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Power Integrity Effects of High Density Interconnect (HDI)

High Density Interconnect (HDI) is being used more often to meet the growing need for more complex designs in smaller form factors. Beyond some of the more obvious electrical effects of using smaller vias, there is also an impact to the power integrity of a board using HDI. This includes different effects of mounted inductances of decoupling capacitors, changes in plane performance due to reduction in perforation from chip pinouts, and the inherent plane-capacitance changes from using dielectrics of various thicknesses. This paper will examine and quantify these effects, using numerous design examples, including a large conventional through-hole design board that was reduced using HDI.

What are High Density Interconnect fabrication basics?

There are three basic elements to HDI fabrication:

  1. Dielectric format: There are nine different general dielectric materials used in HDI processes such as photosensitive liquid dielectrics, polyimide flexible film, thermally cured dry films, conventional FR-4 cores and prepregs, and more.

  2. Via formation: There are 10 types of via formations. Although laser via methods can cope with all four of the typical dielectric structures, photovia and plasma via methods are applicable to only 1 or 2 structures. This is one reason why leaser vias are more widely used today.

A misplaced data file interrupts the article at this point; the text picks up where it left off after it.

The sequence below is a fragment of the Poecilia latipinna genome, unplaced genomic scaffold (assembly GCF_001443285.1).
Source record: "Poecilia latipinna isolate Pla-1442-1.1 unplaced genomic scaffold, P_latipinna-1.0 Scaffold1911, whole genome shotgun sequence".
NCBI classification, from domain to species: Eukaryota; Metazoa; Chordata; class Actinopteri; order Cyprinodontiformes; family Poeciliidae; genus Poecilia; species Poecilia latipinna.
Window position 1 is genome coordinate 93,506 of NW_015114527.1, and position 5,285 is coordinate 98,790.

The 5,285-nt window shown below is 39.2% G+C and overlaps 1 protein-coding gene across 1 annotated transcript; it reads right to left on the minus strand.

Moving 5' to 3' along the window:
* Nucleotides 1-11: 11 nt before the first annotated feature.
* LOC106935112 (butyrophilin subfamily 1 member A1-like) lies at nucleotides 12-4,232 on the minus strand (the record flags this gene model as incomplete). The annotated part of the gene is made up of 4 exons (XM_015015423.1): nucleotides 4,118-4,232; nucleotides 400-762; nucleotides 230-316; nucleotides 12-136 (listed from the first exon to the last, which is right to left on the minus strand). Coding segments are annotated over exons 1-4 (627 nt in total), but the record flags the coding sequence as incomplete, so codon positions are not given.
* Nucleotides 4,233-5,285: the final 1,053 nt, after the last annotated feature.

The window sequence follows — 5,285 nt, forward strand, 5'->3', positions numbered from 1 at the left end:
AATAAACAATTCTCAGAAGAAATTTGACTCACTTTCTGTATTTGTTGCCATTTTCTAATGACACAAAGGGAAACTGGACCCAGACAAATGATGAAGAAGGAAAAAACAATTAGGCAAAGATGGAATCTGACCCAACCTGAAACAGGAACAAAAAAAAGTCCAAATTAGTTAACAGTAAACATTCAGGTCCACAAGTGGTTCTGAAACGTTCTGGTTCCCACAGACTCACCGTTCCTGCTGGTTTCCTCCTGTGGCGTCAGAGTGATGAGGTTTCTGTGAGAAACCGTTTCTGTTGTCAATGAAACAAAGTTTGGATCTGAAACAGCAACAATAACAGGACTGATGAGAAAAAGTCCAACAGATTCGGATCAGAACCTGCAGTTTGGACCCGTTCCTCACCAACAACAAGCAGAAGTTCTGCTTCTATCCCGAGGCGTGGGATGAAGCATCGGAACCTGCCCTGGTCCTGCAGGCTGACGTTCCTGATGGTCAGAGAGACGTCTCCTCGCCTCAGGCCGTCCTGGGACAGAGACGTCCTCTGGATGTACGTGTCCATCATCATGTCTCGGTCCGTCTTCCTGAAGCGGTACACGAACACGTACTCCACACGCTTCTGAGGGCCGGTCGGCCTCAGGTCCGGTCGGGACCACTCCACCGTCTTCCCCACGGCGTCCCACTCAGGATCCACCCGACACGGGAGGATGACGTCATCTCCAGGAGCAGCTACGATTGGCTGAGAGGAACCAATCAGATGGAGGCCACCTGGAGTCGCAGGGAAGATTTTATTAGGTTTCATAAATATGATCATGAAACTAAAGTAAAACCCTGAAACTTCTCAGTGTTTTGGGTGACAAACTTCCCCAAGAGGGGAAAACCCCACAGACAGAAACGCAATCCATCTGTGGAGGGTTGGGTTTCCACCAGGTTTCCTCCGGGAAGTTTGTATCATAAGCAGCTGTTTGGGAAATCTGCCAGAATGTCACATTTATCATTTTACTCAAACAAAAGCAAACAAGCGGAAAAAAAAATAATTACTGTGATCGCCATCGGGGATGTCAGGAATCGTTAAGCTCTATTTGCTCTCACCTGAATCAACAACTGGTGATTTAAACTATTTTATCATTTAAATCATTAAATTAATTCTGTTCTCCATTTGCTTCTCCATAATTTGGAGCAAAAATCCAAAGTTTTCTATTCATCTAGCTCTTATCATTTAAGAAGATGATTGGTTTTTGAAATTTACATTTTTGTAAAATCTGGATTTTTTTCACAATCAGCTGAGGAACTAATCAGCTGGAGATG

3. Metallization methods: There are 5 different methods of metallizing the IVHs used in HDI processes. They are:

    • Conventional electroless and electroplating Copper

    • Conventional conductive graphite or other Polymers

    • Fully and semi-additive electroless Copper

    • Conductive pastes or inks

    • Fabricating solid metal vias

How does High Density Interconnect aid in power integrity (PI)?

  • A significant reduction in the numbers of vias going through the inner layers of the board increases board real-estate available for routing.

  • The reduction in perforation of the power planes by the large number of anti-pads normally present in a chip pin-out results in a greater area of copper used to feed both AC and DC current to the chip power pins.

  • Less resistance in the current path, both to the chip and throughout the plane in general, results in less areas of high current density on the board.

  • Less inductance leading to the chip pins allows for appropriate switching current to reach the power pins, while also increases the effectiveness of the decoupling capacitors surrounding the IC.